What if we were to measure the care received by persons in Nigeria with disabilities resident in Lagos against those resident in Kano ?
What would we see in all these measurements? Is it likely that we will find a state of equality and equilibrium between Kano and Lagos , and Abuja and every where else in Nigeria in between? What will we discover as a pattern nationwide? Poverty!
What if, just what if, all Nigerians were to pretend for one second, that we all are humans, and that we all crave the same things, the good things of life that enable good health, creation of wealth and happiness? What if we were therefore assume that we, as in, Nigerian citizens every where, whether in Kano or Lagos and in between, deserve clean water, steady supply of electricity, good, equipped and well-staffed hospitals and health centers? How if we further assume that all Nigerians have the right to have good roads, good airports, good schools and even good governance? What could possibly happen to all of us and all of Nigeria if and only if, we engaging in this sorts of thinking, even if for a split second?
Me, as a Nigerian citizen who hails from the 774 local government areas of Nigeria and Nigeria’s thirty-six states and the federal capital territory of Abuja, all that I really ever want and need, is for every Nigerian to have the good life, to have good health and happiness wherever they are from Aba to Abuja, from Bauchi to Benin to Calabar, from Ibadan to Ilorin, from Ubuluku to Umuahia Warri to Warrake and Zaria to Zungeru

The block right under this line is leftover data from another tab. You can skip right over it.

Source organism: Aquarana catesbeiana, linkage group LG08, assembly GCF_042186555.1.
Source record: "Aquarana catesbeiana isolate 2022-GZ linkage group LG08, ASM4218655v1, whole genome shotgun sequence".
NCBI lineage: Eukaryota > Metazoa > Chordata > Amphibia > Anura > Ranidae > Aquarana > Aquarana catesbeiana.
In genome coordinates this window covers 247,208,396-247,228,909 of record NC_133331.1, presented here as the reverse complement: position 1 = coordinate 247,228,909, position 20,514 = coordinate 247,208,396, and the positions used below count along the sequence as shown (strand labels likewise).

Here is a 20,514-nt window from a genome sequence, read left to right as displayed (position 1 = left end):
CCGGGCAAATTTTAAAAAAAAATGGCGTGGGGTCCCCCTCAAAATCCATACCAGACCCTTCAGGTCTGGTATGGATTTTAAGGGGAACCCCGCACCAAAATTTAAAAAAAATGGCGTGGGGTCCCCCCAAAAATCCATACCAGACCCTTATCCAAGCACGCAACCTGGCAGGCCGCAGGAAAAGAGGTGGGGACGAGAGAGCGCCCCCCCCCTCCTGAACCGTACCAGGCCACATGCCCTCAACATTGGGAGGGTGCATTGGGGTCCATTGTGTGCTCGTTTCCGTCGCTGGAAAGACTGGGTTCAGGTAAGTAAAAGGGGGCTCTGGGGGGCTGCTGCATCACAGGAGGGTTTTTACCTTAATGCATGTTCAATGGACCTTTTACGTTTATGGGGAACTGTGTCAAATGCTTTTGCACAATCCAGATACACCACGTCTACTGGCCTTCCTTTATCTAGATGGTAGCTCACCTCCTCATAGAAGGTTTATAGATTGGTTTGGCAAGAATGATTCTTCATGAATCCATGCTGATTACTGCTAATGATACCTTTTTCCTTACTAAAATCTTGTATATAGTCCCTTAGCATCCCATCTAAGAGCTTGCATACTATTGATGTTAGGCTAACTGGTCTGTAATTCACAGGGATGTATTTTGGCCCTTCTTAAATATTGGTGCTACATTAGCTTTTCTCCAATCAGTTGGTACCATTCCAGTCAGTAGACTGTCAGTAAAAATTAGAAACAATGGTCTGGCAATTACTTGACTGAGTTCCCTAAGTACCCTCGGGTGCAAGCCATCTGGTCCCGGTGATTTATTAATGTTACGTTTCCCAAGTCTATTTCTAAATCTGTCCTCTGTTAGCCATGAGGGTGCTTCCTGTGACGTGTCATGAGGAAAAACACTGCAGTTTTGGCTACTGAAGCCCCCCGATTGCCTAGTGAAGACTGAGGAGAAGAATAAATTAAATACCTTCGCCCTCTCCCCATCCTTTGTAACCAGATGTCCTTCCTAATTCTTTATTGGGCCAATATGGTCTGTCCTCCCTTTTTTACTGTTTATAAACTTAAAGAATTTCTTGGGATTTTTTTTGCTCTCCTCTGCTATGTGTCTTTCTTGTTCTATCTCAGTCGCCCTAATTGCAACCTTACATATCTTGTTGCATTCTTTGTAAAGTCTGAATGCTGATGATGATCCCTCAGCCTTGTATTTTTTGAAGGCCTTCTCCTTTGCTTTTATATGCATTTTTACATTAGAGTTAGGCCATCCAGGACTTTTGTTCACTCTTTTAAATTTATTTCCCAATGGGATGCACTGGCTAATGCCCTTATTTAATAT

Issues such as the population census figure demonstrate, once again, the extreme fecklessness of some of our political leaders. Some of them have since latched unto to this issue, in a brazen divide and rule manner, as they seek to exploit the gullible among the citizenry, as they the politicians milk the ignorance imbued in what seems to be the mutual disdains or suspicions of Nigeria’s east west south north! Some unreasonable politicians in Nigeria , who on their own are clueless and bereft of ideas about good governance and public service, now want the average citizens of Kano and Lagos to wallow in mutual animosities! Kano is poor because so much of resources are allocated to Lagos , and Lagos is poor because so much more resources are allocated to Kano !
The truth however is, both Kano and Lagos and the rest of our country has poverty in common! We ought to fight to eliminate poverty across the board, across our great country! We ought to fight to eliminate the dearth of social amenities and public infrastructures in all nooks and crannies of our dear nation. It is that simple.
As I write these words, a crucial question kept repeating in my mind. The question is this, under what circumstances exactly, would any Nigerian wished that another Nigerian not have clean water, steady electricity supply, good schools and hospitals, roads to travel on? Under what circumstances exactly would any reasonable Nigerian wish for less?
Personally, I intensely desire the good things of life, health and happiness for all Nigerians in Kano , Lagos and every parts of Nigeria . Oh, and all Nigerians in the Diaspora as well!
Despite our competing and sometimes conflicting local and national interests, I believe, most unflinchingly, that we are better as Nigerians to focus on our collective national interests; When Nigeria wins, all Nigerians will win!